Record Cleaning Machines

Record Cleaning Machines

If you love vinyl, the only way to properly clean your records is with a record cleaning machine. Most of them employ the same basic design: apply a cleaning solution to the record surface to loosen the dirt and debris trapped in the grooves, and a vacuum system to remove the dirty fluid form the record, leaving a clean vinyl behind.
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If you love vinyl and you have the cash, the only way to properly clean your records is with a record cleaning machine.

Yet the world of the Record Cleaning Machines (RCM) can be a confusing place. This is a scene where weird and the wacky technologies thrive and where the current choice of RCMs is wide enough to confuse even the most experienced music fan.

What exactly is a RCM, though? If I was to reduce the good and the bad RCMs and the myriad methods of cleaning those grooves into a (very) general sentence then it would be something like this: It’s an electrically powered, dumb record player whose arm doesn’t play your record but, instead, moves across the rotating record’s surface, sucking up dirt.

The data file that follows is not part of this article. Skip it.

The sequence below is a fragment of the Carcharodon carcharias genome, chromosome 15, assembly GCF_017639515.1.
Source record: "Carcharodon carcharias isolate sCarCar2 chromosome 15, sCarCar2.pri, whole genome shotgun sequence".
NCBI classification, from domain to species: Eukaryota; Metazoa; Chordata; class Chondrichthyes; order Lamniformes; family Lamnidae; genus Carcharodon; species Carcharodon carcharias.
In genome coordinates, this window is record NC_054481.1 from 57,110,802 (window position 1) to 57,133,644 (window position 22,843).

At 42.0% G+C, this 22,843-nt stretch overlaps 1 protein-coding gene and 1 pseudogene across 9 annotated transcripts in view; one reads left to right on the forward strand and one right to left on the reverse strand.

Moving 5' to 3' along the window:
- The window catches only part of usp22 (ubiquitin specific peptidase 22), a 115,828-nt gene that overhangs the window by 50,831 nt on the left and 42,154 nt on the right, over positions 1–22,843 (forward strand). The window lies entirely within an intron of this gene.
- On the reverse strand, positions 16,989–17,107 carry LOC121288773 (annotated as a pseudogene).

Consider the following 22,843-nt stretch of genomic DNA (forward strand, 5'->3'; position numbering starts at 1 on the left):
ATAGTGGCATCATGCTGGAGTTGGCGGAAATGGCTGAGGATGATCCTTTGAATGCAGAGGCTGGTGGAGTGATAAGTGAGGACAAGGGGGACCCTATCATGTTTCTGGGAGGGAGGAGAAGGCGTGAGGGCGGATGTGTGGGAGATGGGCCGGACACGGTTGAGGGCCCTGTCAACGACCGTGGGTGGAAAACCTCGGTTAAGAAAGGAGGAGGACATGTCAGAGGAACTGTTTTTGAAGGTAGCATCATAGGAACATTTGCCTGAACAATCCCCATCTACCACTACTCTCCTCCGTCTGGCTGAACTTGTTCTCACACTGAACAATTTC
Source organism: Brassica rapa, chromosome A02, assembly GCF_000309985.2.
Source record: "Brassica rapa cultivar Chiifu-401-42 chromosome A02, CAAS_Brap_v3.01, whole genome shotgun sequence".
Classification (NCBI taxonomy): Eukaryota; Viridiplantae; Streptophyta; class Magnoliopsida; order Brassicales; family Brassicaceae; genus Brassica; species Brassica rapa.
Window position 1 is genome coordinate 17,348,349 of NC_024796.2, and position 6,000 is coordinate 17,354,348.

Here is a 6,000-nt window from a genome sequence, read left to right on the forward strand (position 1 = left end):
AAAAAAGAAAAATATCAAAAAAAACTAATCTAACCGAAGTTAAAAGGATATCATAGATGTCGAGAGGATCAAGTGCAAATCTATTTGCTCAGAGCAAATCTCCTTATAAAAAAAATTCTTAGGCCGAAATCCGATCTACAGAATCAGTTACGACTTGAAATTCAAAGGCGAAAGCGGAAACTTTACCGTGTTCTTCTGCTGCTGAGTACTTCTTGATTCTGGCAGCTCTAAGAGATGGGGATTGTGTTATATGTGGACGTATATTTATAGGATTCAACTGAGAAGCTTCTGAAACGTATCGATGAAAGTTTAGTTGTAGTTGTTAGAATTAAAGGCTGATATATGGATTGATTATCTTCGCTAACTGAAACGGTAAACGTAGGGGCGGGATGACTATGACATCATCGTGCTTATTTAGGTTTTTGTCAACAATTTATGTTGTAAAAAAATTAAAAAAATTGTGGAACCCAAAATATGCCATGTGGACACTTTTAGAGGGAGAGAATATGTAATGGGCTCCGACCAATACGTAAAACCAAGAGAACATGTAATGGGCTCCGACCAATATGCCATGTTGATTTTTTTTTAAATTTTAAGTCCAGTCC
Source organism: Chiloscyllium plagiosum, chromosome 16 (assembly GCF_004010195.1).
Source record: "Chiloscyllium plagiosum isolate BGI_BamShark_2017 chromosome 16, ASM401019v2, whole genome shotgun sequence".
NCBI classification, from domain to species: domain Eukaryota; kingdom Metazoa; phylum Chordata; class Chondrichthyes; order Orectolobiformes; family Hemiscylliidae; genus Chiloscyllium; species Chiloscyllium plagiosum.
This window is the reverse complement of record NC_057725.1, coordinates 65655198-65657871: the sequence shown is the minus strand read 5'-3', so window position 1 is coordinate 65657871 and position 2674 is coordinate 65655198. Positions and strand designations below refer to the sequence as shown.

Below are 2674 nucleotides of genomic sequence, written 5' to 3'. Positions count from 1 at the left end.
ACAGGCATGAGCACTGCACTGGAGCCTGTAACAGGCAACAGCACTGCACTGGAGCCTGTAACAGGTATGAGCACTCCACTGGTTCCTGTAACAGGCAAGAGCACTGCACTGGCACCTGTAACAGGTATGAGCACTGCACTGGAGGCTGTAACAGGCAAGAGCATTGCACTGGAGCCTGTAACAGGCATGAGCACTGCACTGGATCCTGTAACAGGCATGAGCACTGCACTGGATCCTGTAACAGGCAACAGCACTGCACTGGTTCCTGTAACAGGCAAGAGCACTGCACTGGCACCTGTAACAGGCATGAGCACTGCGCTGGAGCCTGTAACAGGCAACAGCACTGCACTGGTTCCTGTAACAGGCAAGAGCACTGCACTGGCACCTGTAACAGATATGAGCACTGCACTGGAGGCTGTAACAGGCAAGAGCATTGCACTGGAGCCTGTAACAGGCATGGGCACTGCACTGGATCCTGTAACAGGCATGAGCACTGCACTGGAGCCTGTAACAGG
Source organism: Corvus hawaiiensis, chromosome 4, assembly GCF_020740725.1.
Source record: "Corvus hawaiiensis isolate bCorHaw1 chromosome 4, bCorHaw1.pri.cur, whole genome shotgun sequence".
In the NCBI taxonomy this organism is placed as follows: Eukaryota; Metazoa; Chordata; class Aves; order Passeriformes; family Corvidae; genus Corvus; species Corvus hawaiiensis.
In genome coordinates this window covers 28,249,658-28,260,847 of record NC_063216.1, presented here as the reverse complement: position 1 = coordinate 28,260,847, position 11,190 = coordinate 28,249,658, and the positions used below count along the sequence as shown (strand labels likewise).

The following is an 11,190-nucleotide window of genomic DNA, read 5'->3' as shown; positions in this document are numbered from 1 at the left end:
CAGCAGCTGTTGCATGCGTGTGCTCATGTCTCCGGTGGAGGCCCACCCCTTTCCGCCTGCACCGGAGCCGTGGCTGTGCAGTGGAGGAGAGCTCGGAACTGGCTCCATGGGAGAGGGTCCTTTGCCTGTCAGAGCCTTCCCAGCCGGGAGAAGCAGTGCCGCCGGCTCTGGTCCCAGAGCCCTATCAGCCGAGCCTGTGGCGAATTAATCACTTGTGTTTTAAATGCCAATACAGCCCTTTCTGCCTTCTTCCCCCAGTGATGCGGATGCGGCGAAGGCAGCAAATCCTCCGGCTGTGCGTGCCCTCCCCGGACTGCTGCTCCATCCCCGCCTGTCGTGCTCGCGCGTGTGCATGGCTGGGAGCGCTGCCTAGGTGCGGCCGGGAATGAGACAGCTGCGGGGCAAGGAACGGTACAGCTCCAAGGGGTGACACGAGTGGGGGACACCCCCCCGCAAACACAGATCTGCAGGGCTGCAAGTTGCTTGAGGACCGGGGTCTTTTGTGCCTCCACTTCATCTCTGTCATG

This is the main difference between manual cleaning and the RCM. Whereas manual cleaning shifts muck around your LP and hopefully removes enough to make a difference, there is the probability that it will not remove all of it. How much depends partly on you and your chosen manual cleaning method. More proactive manual cleaners (i.e. alcohol-based) also threaten to damage the vinyl itself. The RCM can actually suck dirt from your record’s grooves, taking it off the record and entirely away from the area while doing so in a gentle manner. Record Cleaning Machines

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